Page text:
Caregiver supporting family member who has mental health challenges related to memory loss and depression.

Interpersonal Skills

Knowing what to say and how to say it can be one of the most difficult skills to master when working with individuals experiencing altered mental states. Many caregivers provide care to family members who have physical and mental conditions. At times, their family member may display symptoms of depression, threats of suicide, extreme fears that prevent normal activities, and severe anxiety that can be almost as incapacitating. In addition, many encounter situations where family members experience hallucinations or delusions. They see, hear or believe things that are not real to anyone except their family member who strongly believes them to be right in the room with them.
For caregivers, these situations are more than just difficult; they are frightening and can be dangerous to the safety of the caregiver and family member if not handled correctly. “Interpersonal Skills” provides insights into some of the more common mental health conditions as background information plus gives examples of ways to handle some of the more difficult situations caregivers might encounter.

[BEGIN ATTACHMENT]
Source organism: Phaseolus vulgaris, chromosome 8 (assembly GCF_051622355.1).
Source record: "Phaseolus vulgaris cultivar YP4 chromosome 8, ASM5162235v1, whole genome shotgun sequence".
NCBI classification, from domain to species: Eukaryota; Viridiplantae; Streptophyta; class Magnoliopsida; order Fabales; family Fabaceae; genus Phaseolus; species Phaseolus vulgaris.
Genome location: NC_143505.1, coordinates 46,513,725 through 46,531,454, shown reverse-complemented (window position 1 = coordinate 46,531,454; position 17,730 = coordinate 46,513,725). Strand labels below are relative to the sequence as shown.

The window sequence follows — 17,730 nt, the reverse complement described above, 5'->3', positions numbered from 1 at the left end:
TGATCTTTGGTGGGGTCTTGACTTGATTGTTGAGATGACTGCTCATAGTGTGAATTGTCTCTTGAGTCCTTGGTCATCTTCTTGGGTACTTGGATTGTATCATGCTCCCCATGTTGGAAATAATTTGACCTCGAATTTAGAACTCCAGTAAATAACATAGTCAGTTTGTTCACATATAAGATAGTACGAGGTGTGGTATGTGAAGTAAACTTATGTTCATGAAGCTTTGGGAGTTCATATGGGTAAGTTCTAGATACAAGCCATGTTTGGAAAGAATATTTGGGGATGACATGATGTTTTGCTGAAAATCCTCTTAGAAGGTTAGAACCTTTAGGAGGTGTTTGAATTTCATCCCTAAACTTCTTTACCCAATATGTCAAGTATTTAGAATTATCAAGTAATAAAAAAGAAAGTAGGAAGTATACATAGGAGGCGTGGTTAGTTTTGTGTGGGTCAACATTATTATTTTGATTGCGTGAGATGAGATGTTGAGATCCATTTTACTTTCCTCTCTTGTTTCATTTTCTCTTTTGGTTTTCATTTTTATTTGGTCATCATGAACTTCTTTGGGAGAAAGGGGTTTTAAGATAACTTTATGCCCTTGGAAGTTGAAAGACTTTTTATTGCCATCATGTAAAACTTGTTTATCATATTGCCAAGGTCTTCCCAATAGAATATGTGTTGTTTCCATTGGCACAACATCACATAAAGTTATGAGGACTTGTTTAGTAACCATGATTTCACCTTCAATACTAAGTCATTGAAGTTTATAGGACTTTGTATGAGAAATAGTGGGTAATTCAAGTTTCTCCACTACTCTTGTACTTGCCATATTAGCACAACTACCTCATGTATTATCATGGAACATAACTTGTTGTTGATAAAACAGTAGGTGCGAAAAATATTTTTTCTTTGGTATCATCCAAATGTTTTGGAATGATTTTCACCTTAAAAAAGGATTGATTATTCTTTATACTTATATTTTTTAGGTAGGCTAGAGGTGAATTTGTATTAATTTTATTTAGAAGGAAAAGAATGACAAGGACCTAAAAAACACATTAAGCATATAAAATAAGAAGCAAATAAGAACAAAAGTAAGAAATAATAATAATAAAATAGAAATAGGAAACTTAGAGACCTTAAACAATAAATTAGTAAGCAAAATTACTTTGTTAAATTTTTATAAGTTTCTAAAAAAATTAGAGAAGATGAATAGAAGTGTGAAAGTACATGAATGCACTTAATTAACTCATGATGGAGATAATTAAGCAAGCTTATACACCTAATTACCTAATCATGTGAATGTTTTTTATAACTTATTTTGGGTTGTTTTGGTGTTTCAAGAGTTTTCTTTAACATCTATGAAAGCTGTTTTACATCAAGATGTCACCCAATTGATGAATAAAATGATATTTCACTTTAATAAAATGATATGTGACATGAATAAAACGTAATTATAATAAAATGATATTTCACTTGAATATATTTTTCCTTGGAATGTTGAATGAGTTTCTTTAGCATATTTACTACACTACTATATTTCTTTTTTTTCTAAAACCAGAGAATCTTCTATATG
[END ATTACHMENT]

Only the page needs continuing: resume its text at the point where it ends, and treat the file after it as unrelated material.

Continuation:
Handling Difficult Situations

Many caregivers must handle the difficult situation of having a family member with a physical illness complicated by an emotional reaction that interferes with their care—think of the Alzheimer’s patient who has a heart attack, for instance. Often, the sick will lash out at their caregiver to the point of becoming aggressive. Though the family member may know what they are doing, occasionally, their behavior is a product of their illness or medication. Therefore, you need to know how to care for your family member’s physical needs and how to handle difficult emotional situations, too.
Knowing what to say and how to break the barrier of depression can be difficult at times.

Memory and Mental Health Disorders

As a caregiver, you are likely to encounter challenges dealing with memory or mental health disorders at some point in your caregiving journey, in addition to providing physical care. One in five people in the United States experience mental illness.

Memory and mental illness conditions impact the way people think, behave, and interact with others and encompass numerous disorders varying in severity and frequency of episodes. Many people who suffer from them may not look ill or as if anything is wrong, while others appear confused, agitated, or withdrawn. Learn more about how to help your family member or others with memory or mental illness disorders.